Yesterday's annual press day at Google saw the debut of a number of interesting services. A new beta version of Google Desktop offers enhanced desktop "widget" software that can be dragged to a PC desktop or in some instances dragged from a Google personal homepage on the Web to the desktop. Nifty tricks that publishers should pay attention to, as they offer an opportunity to provide content in a key part of a user's screen real estate (see our earlier entry on Google's widgets). Also of interest are expanded desktop search capabilities and a new feature called Google Notebook due out next week. Google Notebook is billed as making it easier to collect and republish content from the Web. All part of the ongoing war with Microsoft for providing a usable desktop that blends Web content with personal and enterprise content, and all important evolutions in their own right.
But the big news for online publishers this week is Google Co-op, a new feature that is attempting to blend content subscription and reference models with the search engine paradigm. Google Co-op has two main components: topic maps and subscription tools. Publishers both amateur and professional are encouraged to submit content from their Web sites to Google Co-op with XML tags that make it easy for their content to be categorized in topic maps that appear above the main Google search results. When a user enters a search query on Google that matches a topic, a listing of subtopics that have tagged content available appears above normal search results. Clicking on one of these subtopics then displays a listing of search results relating to that subtopic - with tagged content appearing at the top of the list.
Users can "subscribe" to search results from sites using Google Co-op XML tags. Results from these sites appear above Google's normal search results and below the topic map when that site's content matches a topic. Users "subscribe" to sites much in the same way that they would subscribe to an XML weblog feed, except that you subscribe to links instead of to delivered content; click once on a publisher's icon in a directory that Google provides and you're done. While weak in its current form due to the very limited number of sites available for subscription (do I really care what Digg has to say about cancer? Maybe...). It's also possible to create subscription links to not only typical keywords but also very specific types of queries. For example, the technical documentation outlines how you can set up matches to queries such as "speed limit info for [place name]."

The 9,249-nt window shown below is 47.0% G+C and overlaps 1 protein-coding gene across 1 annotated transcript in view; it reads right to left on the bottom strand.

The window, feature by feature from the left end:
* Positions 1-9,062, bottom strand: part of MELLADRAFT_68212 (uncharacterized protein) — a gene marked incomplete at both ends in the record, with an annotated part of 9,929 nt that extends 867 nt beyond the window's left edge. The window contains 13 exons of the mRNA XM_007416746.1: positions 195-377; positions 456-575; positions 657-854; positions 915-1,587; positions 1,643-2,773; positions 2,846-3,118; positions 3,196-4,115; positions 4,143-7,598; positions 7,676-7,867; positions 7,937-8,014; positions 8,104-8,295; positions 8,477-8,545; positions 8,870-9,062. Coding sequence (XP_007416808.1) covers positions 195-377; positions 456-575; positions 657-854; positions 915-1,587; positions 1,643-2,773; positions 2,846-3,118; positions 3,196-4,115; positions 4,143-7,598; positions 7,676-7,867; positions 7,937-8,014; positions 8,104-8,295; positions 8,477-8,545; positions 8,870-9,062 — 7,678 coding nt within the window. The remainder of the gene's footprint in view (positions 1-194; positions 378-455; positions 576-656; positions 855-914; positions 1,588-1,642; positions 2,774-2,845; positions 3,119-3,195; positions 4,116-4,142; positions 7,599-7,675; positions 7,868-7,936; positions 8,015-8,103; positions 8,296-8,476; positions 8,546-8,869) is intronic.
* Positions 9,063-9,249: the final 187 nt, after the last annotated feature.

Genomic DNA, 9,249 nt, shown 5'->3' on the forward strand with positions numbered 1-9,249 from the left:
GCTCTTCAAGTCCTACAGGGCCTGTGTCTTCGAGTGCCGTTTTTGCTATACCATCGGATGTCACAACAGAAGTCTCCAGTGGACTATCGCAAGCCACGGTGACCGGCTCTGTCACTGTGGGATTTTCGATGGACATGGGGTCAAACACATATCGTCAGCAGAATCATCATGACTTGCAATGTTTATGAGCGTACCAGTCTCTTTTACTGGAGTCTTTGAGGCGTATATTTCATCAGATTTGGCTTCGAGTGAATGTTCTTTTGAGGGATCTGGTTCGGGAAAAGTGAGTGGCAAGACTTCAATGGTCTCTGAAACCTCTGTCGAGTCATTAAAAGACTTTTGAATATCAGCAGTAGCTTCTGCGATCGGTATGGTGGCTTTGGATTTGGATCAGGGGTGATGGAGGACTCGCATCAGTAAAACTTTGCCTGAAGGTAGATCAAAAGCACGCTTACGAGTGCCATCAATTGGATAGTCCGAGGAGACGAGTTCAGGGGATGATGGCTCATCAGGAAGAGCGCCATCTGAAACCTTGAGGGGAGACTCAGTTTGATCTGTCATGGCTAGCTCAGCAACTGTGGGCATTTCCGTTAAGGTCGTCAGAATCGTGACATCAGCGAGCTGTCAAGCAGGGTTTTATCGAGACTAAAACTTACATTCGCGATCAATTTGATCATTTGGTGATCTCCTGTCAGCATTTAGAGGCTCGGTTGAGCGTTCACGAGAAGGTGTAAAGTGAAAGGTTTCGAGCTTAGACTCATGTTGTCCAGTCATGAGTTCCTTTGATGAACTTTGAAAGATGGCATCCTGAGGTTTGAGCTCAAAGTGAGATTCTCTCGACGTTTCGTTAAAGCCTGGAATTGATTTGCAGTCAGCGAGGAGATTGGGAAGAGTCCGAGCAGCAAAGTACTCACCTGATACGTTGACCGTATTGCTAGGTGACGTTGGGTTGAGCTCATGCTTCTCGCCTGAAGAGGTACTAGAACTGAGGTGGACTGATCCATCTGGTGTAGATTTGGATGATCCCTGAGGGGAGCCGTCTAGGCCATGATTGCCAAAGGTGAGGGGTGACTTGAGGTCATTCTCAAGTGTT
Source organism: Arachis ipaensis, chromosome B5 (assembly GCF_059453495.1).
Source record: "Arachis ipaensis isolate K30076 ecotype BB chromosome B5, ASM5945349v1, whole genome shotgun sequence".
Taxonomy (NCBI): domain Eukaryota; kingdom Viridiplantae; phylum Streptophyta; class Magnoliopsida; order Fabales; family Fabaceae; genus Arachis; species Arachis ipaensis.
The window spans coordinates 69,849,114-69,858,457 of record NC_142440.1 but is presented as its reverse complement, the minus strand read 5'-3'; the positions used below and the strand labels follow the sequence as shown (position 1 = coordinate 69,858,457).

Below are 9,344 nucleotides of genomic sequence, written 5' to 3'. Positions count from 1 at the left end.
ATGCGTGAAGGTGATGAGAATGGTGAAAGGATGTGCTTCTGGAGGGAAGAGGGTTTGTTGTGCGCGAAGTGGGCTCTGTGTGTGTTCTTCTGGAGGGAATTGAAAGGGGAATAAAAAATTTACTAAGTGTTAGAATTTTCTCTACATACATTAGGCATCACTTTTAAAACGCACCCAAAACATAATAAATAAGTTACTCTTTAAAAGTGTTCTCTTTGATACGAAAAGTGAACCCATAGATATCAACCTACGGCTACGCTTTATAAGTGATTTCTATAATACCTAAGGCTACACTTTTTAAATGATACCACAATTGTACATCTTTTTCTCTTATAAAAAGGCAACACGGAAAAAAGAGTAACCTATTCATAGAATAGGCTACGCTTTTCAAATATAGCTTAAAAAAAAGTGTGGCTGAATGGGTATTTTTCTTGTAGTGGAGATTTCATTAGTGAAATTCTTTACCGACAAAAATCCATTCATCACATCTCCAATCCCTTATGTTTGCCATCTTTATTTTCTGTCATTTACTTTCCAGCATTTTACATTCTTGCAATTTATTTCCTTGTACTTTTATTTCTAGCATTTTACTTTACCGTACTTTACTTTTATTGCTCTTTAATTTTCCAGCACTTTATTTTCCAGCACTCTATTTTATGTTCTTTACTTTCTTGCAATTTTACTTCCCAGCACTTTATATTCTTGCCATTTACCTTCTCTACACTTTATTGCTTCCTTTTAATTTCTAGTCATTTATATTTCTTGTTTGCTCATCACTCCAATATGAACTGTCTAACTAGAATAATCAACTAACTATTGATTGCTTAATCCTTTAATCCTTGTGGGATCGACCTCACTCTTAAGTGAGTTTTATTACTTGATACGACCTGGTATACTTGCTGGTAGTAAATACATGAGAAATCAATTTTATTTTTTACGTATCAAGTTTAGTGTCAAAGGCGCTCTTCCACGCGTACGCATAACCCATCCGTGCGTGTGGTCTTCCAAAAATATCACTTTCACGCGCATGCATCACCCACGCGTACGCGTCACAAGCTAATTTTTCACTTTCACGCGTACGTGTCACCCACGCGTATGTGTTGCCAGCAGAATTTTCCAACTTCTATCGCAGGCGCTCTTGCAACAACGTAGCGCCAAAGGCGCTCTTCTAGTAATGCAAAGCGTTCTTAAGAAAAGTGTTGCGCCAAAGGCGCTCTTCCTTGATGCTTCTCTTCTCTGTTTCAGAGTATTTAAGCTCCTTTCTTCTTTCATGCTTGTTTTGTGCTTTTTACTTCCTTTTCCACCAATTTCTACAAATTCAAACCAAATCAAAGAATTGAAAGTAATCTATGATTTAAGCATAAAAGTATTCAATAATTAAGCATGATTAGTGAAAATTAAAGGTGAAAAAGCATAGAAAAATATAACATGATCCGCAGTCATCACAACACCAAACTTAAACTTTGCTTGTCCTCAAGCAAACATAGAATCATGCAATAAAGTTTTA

Google Co-op has the potential to be an extremely powerful tool for publishers - especially those providing premium content. It addresses the issue of what content people really want to see from professional publishers willing to support tagging versus "all the web" results fairly neatly. The subscription features in particular hold great potential. User-driven premium content aggregation has come to town, it appears, in a design that drives audiences to publishers' sites directly as well as to subscription databases.
There are just a handful of topics defined so far, one of them being "Health," which Janice McCallum discusses on this weblog in an earlier entry. As Janice notes Google Co-op is a way to encourage publishers to tag their content so that it will map to key topics effectively. The key thing to bear in mind is that this will be have to be true for ALL publishers rather quickly. As topics get built out over time more and more tagged content will push untagged content down the stack of search results for specific topics selected from topic maps. Normal search results will not be impacted in the short run - tags only relate to the topics when selected - but you can expect content with this valuable metadata to be factored into organic search engine results over time.
In the meantime Google has managed to come up with an innovative approach to categorized search that compels publishers of all stripes to provide highly visible and usable metadata for their online content. In a sense Google Co-op is like an inside-out Google Base: rather than try to get publishers to deposit and categorize content in a place that may not offer its most valuable context Google instead has allowed content to stay in at home on the servers where publishers can manage its value most effectively. There are a number of rough edges to this new feature, as usual, but in sum has the potential to take the relationship between publishers, users and Web search engines to a whole new level of service. It also has strong implications for the enterprise search environment as well, as these same tags could be used in time to integrate internal and external content more effectively via Google Desktop-initiated searches.
Just another day down at the Googleplex, though a very exciting one at that.